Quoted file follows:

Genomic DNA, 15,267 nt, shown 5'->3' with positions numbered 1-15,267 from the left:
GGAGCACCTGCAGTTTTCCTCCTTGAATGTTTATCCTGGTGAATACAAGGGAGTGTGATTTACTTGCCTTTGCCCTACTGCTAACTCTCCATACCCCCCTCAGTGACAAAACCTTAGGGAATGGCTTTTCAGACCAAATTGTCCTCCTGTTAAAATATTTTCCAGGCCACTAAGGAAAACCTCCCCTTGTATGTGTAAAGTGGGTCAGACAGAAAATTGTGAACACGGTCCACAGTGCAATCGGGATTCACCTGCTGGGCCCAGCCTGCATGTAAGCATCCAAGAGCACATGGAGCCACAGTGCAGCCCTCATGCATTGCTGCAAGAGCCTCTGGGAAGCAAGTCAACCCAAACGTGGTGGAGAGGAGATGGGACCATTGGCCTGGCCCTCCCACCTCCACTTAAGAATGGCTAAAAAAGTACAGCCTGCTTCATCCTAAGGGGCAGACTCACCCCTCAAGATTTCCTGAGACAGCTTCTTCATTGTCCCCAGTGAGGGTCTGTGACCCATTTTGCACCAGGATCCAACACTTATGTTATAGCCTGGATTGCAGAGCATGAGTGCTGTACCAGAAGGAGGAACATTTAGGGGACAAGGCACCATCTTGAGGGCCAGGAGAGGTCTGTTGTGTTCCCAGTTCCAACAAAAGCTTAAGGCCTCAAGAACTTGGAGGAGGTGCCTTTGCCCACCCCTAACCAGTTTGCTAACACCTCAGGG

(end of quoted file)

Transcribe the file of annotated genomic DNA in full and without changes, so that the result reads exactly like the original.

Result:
Genomic DNA, 15,267 nt, shown 5'->3' with positions numbered 1-15,267 from the left:
GGAGCACCTGCAGTTTTCCTCCTTGAATGTTTATCCTGGTGAATACAAGGGAGTGTGATTTACTTGCCTTTGCCCTACTGCTAACTCTCCATACCCCCCTCAGTGACAAAACCTTAGGGAATGGCTTTTCAGACCAAATTGTCCTCCTGTTAAAATATTTTCCAGGCCACTAAGGAAAACCTCCCCTTGTATGTGTAAAGTGGGTCAGACAGAAAATTGTGAACACGGTCCACAGTGCAATCGGGATTCACCTGCTGGGCCCAGCCTGCATGTAAGCATCCAAGAGCACATGGAGCCACAGTGCAGCCCTCATGCATTGCTGCAAGAGCCTCTGGGAAGCAAGTCAACCCAAACGTGGTGGAGAGGAGATGGGACCATTGGCCTGGCCCTCCCACCTCCACTTAAGAATGGCTAAAAAAGTACAGCCTGCTTCATCCTAAGGGGCAGACTCACCCCTCAAGATTTCCTGAGACAGCTTCTTCATTGTCCCCAGTGAGGGTCTGTGACCCATTTTGCACCAGGATCCAACACTTATGTTATAGCCTGGATTGCAGAGCATGAGTGCTGTACCAGAAGGAGGAACATTTAGGGGACAAGGCACCATCTTGAGGGCCAGGAGAGGTCTGTTGTGTTCCCAGTTCCAACAAAAGCTTAAGGCCTCAAGAACTTGGAGGAGGTGCCTTTGCCCACCCCTAACCAGTTTGCTAACACCTCAGGG